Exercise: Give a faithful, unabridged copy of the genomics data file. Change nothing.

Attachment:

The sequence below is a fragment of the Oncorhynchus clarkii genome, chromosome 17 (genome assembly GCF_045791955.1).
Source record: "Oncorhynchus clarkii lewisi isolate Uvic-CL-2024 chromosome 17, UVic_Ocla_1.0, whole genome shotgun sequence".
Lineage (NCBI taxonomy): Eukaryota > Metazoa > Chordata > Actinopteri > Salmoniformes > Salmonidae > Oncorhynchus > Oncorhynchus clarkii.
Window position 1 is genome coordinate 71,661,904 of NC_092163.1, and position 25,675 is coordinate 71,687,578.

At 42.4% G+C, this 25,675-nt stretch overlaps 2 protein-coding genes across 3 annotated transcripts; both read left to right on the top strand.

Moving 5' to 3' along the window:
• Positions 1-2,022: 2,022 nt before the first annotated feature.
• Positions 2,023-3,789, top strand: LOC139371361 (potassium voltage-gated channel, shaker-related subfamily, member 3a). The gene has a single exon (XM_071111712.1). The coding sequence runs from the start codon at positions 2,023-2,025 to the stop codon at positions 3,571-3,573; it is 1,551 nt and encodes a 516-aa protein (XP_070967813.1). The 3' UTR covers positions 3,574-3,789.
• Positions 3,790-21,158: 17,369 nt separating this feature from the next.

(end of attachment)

The sequence below is a fragment of the Oncorhynchus clarkii genome, chromosome 17 (genome assembly GCF_045791955.1).
Source record: "Oncorhynchus clarkii lewisi isolate Uvic-CL-2024 chromosome 17, UVic_Ocla_1.0, whole genome shotgun sequence".
Lineage (NCBI taxonomy): Eukaryota > Metazoa > Chordata > Actinopteri > Salmoniformes > Salmonidae > Oncorhynchus > Oncorhynchus clarkii.
Window position 1 is genome coordinate 71,661,904 of NC_092163.1, and position 25,675 is coordinate 71,687,578.

At 42.4% G+C, this 25,675-nt stretch overlaps 2 protein-coding genes across 3 annotated transcripts; both read left to right on the top strand.

Moving 5' to 3' along the window:
• Positions 1-2,022: 2,022 nt before the first annotated feature.
• Positions 2,023-3,789, top strand: LOC139371361 (potassium voltage-gated channel, shaker-related subfamily, member 3a). The gene has a single exon (XM_071111712.1). The coding sequence runs from the start codon at positions 2,023-2,025 to the stop codon at positions 3,571-3,573; it is 1,551 nt and encodes a 516-aa protein (XP_070967813.1). The 3' UTR covers positions 3,574-3,789.
• Positions 3,790-21,158: 17,369 nt separating this feature from the next.